The God-Talk Club – Homeschooling

[This is a work of fiction. Any resemblance of characters, places, or events to reality is strictly coincidental. It is also part of a series. Characters who have been introduced in previous episodes will not be re-introduced. You can find a list of characters from episodes up to this one here.]

The God-Talk Club was gathering again at the Roadside Cafe, their regular meeting place. Recently, the owner had added a couple of couches and some more comfortable chairs in groups, trying to take advantage of the number of students who chose to study in his cafe, and coincidentally eat large amounts of snacks and drink a great deal of his soft drinks. He had bought an assortment of used furniture, which kept up the general décor of the place—accidental crossed with tornado aftermath.

Mark arrived earlier than usual, and claimed one of the new, more comfortable seats. He had just gotten settled in, when Ellen showed up with his regular large Coke. Generally they needed no words. This time when she delivered the drink she was leading a man who appeared to be in his late 20s, and who was dressed professionally. Mark immediately thought he was some type of executive, and wondered what he was doing here at the Roadside Cafe. Generally, the clientele ran to blue jeans and t-shirts, not professional dress.

“Mark, this is Bob. I told him about your group.”

“It isn’t much of a group. We just get together and argue on Friday nights.”

“It’s the only group that meets regularly and seems to keep most of the same people,” said Ellen.

“OK, yes, and I’m being rude.” He turned to Bob, half got up out of his seat, and shook his hand. “Nice to meet you.”

“You too,” said Bob, though he looked a bit uncomfortable.

“Just settle in anywhere. There are no rules at the Roadside Cafe.”

Bob found a seat on another couch. “How many people are there in your group?” he asked.

“It really isn’t a group. It’s too informal. Usually there’s about half a dozen who show up. They show up when they want and leave when they want, but the discussion goes on. Most people just join by interrupting the discussion. Speaking of interruptions . . .” he waved at Jerry who was approaching.

“This is Bob,” he said, looking at Jerry and waving in Bob’s general direction.

Jerry walked over to where Bob was sitting and held out his hand. “I’m Jerry Simonson,” he said.

“If Jerry had his way, we’d have rules, and maybe a chairman,” said Mark.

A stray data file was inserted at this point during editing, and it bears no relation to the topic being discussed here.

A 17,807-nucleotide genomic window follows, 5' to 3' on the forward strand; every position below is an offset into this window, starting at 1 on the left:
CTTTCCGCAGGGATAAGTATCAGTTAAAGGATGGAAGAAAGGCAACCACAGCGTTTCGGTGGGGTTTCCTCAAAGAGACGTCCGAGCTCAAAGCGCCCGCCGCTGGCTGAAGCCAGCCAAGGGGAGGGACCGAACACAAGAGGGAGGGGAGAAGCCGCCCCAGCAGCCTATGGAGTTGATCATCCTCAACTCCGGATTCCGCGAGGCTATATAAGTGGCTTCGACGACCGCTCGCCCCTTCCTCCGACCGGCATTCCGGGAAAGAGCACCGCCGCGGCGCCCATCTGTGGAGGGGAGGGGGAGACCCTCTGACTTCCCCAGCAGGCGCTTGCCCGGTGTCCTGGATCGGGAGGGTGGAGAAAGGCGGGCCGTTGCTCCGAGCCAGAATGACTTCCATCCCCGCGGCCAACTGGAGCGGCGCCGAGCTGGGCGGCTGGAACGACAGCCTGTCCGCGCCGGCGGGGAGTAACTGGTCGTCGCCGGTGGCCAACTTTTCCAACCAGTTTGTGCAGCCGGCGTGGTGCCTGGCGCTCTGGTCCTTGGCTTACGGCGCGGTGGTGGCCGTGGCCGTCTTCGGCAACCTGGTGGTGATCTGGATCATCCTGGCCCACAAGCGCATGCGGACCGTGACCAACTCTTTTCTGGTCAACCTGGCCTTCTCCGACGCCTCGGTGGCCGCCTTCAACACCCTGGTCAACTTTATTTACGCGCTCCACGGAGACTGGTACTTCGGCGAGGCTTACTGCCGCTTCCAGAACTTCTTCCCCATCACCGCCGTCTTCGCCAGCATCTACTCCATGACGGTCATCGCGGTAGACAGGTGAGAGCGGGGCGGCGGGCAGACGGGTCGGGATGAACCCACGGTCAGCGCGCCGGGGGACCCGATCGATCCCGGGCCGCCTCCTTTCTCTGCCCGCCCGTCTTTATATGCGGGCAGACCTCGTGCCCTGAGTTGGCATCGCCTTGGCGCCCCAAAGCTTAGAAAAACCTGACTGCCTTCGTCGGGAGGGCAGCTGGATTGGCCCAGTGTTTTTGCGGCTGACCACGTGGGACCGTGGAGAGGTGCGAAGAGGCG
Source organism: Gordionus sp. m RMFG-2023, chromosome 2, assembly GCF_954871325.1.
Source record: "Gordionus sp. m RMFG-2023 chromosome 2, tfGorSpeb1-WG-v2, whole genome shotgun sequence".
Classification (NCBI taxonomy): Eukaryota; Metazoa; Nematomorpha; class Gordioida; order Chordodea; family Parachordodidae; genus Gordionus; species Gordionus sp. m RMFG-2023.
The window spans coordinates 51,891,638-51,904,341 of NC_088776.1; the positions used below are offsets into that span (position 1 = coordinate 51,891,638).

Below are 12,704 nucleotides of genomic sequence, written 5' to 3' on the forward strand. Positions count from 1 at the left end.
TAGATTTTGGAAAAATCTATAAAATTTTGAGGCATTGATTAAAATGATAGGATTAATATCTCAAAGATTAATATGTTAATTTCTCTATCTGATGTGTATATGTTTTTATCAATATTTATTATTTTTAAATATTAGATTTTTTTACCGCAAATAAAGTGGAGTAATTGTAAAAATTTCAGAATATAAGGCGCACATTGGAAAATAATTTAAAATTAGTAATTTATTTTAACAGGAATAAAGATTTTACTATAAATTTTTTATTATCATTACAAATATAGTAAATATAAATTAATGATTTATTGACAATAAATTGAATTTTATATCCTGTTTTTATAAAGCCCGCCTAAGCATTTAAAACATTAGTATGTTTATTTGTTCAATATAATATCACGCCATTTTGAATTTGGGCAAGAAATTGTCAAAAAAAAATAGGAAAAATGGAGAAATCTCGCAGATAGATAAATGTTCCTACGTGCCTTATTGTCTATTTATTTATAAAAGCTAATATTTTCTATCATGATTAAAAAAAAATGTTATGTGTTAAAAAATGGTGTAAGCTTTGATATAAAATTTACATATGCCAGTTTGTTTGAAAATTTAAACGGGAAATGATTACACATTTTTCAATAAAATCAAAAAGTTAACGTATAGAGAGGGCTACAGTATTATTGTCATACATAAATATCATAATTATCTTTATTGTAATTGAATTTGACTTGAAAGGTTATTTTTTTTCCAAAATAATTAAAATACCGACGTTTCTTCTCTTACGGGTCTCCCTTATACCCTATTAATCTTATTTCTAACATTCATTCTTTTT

Jerry, in a collared shirt and dark slacks looked a bit out of place as well, sort of a balance between Bob’s office wear and Mark’s torn and faded jeans.

Jerry chuckled. “And if Mark had his way, none of us would know anyone else’s names.” He paused. “So how has it been going, Mark?”

“It’s a pretty ordinary day in the middle of the semester. I finally got my grade back on that essay we discussed, and I passed.”

“What are you studying?” asked Bob.

“I’m at the seminary, M.Div.”

“M.Div?”

“Master of Divinity, preacher.”

“But he doesn’t really know if he wants to be one,” said Jerry.

“Maybe I’ll be a lawyer.”

“And lie about people instead of God?” Bob looked like he thought he’d just scored points.


Jerry looked shocked, and the evening’s topic might have been decided then and there, except that Justine joined them at that moment.

“Bob, this is Justine,” said Mark, proving he could actually make an introduction. “Justine, Bob was just calling preachers liars.”

“I’ve been called worse,” she said, looking straight at Bob.

“So you’re a preacher?”

“Reverend Justine Reeder, professional liar at your service.”

“You don’t actually mean that, right?” he asked.

“Well, no, but does it make any difference to you? You’ve already decided who I am, and you haven’t even met me.”

“I was making a joke, one that appears to have been in bad taste. I apologize.”

“Apology accepted.” She favored him with one of her enthusiastic, “the world is a wonderful place” smiles. “But if you really think preachers are liars, let me introduce Mac—Mac Strong, that is, who has never called me a liar, but only because she’s more polite than you are.”